Tombolo


A tombolo is a sand bar which connects an island to another island or to the mainland.  Puget Sound is a glacial fjord extending from Deception Pass to Olympia, Washington, about 100 miles.  Between 2.5 million and 13,000 years ago, it was carved by successive ice age glaciations.  Beginning 15-18,000 years ago, the Cordilleran Ice Sheet was the last.  When it receded, it left behind hundreds of large and small islands sculpted from volcanic rock.  Wave action can bend around the small islands and gradually build up sediments on the lee side.  Given enough time, these sediments may end up connecting the smaller island to another land mass forming the tombolo.  In Scotland, they are known as ayers from the Old Norse word eyrr.  At Deception Pass State Park, Rosario Head at Bowman Bay is shown in the photo above.  Enlarging the photo will reveal the narrow strip of land connecting it to Fidalgo Island.  This is a tombolo.  The Samish story pole Ko-Kwal-awoot is located there:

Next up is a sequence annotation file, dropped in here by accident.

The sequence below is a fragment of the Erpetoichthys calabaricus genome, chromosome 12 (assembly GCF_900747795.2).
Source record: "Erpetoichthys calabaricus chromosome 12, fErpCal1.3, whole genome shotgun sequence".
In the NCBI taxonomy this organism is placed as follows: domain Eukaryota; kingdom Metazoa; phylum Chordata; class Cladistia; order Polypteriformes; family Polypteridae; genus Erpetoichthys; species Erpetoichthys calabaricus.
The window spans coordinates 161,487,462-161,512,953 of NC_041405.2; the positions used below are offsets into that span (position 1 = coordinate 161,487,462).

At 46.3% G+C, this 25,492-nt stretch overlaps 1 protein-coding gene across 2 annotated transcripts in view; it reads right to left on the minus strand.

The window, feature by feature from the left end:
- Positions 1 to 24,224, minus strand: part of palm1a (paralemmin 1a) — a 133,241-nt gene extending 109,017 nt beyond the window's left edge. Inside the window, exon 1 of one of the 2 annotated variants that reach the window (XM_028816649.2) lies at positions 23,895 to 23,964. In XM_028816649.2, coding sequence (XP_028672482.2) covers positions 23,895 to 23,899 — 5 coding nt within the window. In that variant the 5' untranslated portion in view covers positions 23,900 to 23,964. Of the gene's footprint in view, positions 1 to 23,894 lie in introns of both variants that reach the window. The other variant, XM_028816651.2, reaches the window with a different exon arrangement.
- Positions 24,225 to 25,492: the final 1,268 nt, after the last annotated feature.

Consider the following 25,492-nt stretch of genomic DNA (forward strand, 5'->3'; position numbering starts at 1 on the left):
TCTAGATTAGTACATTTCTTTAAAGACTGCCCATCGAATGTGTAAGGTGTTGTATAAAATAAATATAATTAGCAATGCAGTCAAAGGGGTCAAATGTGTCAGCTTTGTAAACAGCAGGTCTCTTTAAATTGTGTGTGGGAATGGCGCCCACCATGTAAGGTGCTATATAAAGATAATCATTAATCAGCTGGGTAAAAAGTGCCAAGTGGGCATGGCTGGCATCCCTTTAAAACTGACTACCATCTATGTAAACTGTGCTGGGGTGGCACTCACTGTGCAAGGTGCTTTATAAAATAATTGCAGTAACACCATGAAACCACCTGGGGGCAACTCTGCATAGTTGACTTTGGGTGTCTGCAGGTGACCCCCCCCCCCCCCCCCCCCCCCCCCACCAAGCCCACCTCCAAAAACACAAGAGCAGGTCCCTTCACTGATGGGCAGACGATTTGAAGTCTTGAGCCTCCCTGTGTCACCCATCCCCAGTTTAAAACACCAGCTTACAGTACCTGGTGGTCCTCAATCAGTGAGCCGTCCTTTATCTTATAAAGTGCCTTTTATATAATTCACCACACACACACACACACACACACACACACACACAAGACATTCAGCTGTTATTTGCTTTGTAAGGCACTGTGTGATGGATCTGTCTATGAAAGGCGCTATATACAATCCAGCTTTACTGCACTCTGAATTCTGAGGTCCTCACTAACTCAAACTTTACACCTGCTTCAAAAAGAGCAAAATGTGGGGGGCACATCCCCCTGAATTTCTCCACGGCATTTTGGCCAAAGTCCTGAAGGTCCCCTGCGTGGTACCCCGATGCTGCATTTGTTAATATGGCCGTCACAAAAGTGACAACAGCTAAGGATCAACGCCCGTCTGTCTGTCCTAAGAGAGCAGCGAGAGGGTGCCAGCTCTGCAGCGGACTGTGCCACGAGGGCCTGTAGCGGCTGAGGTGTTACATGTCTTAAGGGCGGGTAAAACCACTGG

On the opposite side of Bowman Bay is another tombolo:


This sand spit connects Reservation Head to Fidalgo Island and separates Bowman Bay on the right from Lotte Bay on the left.  At extreme high tides, there is not much land between the two bays.  The trail to Lighthouse Point traverses the sand bar.  Back home, the two parts of Kiket Island are also connected by a tombolo:


Comments

  1. Very cool - does it have to remain uncovered by the tide to be considered a tombolo?

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  2. Hi Dave. I think by definition it must remain above the waterline. If it became over-washed, it would be a sand bar or reef. I did find the term "proto-tombolo" referring to one in the process of being built, but not completely above the water.

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